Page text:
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January 28, 2009 | Grahame L. Jones
It's difficult to determine exactly what Mexican soccer fans are more upset about these days. On the one hand, they are bewailing the inclusion of foreign-born players in the Mexican national team, no matter whether those players would strengthen it. On the other hand, they are seriously concerned about the dominance that the U.S. has exhibited over that same team for the last decade.
November 20, 2007 | From Times Wire Reports
The State Department filled all its vacant positions for the U.S. Embassy in Iraq next year and won't have to force members of the Foreign Service to take the jobs. Secretary of State Condoleezza Rice and other top officials settled on personnel for 252 open positions, State Department spokesman Sean McCormack said. Rice consulted with U.S. Ambassador to Iraq Ryan C. Crocker and Foreign Service Director General Harry K. Thomas, McCormack said.
November 14, 2007 | Paul Richter, Times Staff Writer
Top State Department officials, struggling to avoid an embarrassing showdown with their own foreign service, backed away Tuesday from threats to fire diplomats who refuse to accept postings in Iraq. Trying to calm a furor that has spilled into public view, senior officials extended a deadline and said they won't issue any forced assignments until at least the end of the week. They said that before then they hope to find volunteers for most or all of the 23 unfilled jobs.
June 6, 2007 | Paul Richter, Times Staff Writer
The Iraq and Afghanistan wars have overstretched the U.S. foreign service, damaging its staffers' morale and threatening its performance around the world, a coalition of advocates for diplomats charged Tuesday. The Foreign Affairs Council, a group of 11 nonprofit organizations, said in a report that the State Department would need to hire 1,100 foreign service officers simply to restore the capabilities it had when Secretary of State Condoleezza Rice took her post at the beginning of 2005.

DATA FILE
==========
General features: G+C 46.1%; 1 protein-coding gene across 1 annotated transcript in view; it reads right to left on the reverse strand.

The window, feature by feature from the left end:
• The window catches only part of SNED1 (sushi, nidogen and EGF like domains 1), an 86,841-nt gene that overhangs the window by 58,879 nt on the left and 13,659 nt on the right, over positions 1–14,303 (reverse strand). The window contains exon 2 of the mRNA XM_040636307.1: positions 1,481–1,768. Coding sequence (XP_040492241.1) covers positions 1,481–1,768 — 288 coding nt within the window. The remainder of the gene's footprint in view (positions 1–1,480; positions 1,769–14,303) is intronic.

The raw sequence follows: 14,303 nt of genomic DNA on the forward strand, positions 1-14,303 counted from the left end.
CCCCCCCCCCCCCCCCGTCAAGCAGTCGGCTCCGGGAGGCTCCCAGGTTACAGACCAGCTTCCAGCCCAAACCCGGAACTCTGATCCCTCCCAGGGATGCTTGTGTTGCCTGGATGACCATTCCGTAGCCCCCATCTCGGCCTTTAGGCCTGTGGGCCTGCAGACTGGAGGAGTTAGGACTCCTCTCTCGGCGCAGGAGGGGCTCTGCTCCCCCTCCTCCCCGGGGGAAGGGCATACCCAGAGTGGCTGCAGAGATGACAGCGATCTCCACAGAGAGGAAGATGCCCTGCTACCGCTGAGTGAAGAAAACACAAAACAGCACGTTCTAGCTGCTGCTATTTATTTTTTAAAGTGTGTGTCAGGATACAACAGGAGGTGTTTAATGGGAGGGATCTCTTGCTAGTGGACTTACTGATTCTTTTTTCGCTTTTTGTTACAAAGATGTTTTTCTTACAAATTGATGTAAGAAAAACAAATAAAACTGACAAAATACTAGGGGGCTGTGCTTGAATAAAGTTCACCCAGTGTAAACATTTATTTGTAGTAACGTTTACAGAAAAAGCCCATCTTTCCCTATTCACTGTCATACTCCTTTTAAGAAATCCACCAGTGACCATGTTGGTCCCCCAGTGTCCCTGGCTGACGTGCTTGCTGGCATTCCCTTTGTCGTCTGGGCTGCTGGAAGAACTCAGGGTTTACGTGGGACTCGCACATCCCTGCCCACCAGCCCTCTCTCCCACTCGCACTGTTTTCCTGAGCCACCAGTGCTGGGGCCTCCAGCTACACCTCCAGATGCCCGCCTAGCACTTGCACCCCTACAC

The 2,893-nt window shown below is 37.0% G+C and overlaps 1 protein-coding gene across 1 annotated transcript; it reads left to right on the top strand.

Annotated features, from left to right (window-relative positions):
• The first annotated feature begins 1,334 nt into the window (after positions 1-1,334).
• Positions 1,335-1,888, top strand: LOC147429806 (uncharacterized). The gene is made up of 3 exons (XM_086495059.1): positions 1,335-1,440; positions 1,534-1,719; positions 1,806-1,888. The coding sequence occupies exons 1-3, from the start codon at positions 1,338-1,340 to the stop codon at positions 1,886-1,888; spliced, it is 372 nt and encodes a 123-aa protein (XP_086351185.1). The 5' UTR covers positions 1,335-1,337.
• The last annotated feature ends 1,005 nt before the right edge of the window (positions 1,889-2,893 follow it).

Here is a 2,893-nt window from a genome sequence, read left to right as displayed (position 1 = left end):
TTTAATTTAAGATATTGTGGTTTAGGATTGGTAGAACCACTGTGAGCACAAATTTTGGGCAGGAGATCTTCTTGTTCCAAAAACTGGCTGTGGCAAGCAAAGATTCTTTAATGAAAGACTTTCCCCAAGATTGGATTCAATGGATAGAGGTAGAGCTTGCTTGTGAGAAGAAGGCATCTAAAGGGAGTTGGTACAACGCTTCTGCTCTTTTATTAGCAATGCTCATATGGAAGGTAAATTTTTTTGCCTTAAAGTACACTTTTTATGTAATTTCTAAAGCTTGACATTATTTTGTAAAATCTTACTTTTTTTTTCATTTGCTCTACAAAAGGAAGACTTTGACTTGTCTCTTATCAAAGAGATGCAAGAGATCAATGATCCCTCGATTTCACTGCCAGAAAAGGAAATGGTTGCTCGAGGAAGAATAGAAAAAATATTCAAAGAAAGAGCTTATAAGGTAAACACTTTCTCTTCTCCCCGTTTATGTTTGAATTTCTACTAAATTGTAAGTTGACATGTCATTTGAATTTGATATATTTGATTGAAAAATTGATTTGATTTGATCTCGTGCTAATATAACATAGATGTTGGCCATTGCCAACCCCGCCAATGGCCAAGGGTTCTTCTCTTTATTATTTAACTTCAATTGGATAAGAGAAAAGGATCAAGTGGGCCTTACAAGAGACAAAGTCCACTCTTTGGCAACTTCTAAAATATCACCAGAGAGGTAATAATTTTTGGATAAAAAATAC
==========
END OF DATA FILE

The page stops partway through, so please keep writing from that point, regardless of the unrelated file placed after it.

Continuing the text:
July 21, 2006 | From Times Staff and Wire Reports
William T. Pryce, 73, a career foreign service officer who served as U.S. ambassador to Honduras from 1993 to 1996 and as senior director for Latin America at the National Security Council, died July 11 of pancreatic cancer at his home in Alexandria, Va. Pryce worked closely with national security advisors Brent Scowcroft and Colin Powell in developing policy to deal with Panamanian dictator Manuel Noriega and on Operation Just Cause, the U.S.
December 11, 2005 | Tom Hamburger, Peter Wallsten and Bob Drogin, Times Staff Writers
More than a year before President Bush declared in his 2003 State of the Union speech that Iraq had tried to buy nuclear weapons material in Africa, the French spy service began repeatedly warning the CIA in secret communications that there was no evidence to support the allegation. The previously undisclosed exchanges between the U.S.
April 1, 2005 | John Hendren, Times Staff Writer
President Bush chose longtime administration loyalists for the second- and third-ranking Pentagon posts Thursday, nominating Navy Secretary Gordon R. England as deputy Defense secretary and Eric S. Edelman, the departing U.S. ambassador to Turkey, as undersecretary of Defense for policy. If England is confirmed by the Senate, Defense Secretary Donald H. Rumsfeld would have one of his most trusted aides in charge of the U.S. military's day-to-day operations. The current deputy secretary, Paul D.
March 10, 2005 | Sara K. Clarke, Times Staff Writer
With a focus on Los Angeles, the State Department is pressing to bolster the number of Latinos, African Americans and other minorities in the U.S. Foreign Service -- the diplomatic force that staffs and manages American embassies abroad. The department has been criticized for years because of the low number of minorities in its diplomatic corps. But raising awareness in minority communities about Foreign Service careers has been particularly challenging, officials said.
May 2, 2003 | From Associated Press
Two married State Department employees, including the chief administrative officer at the U.S. Embassy in Sri Lanka, were indicted Thursday for allegedly accepting hundreds of thousands of dollars to issue visas to foreign citizens who wanted to enter the United States. Seven others are also named in the federal indictment issued in Sacramento. Eight of the nine defendants have been arrested after searches of five locations in three states that yielded more than $175,000 in cash, the U.S.
April 2, 2003 | From Staff and Wire Reports
Paul H. Boeker, 64, a retired Foreign Service officer who served as ambassador to Bolivia and Jordan, died of a brain tumor Saturday at his home in San Diego. Born in St. Louis, Boeker graduated Phi Beta Kappa and magna cum laude from Dartmouth College. He earned his master's in economics from the University of Michigan. Boeker joined the Foreign Service in 1961. His career included postings on the State Department policy planning staff under secretaries of state Henry A.
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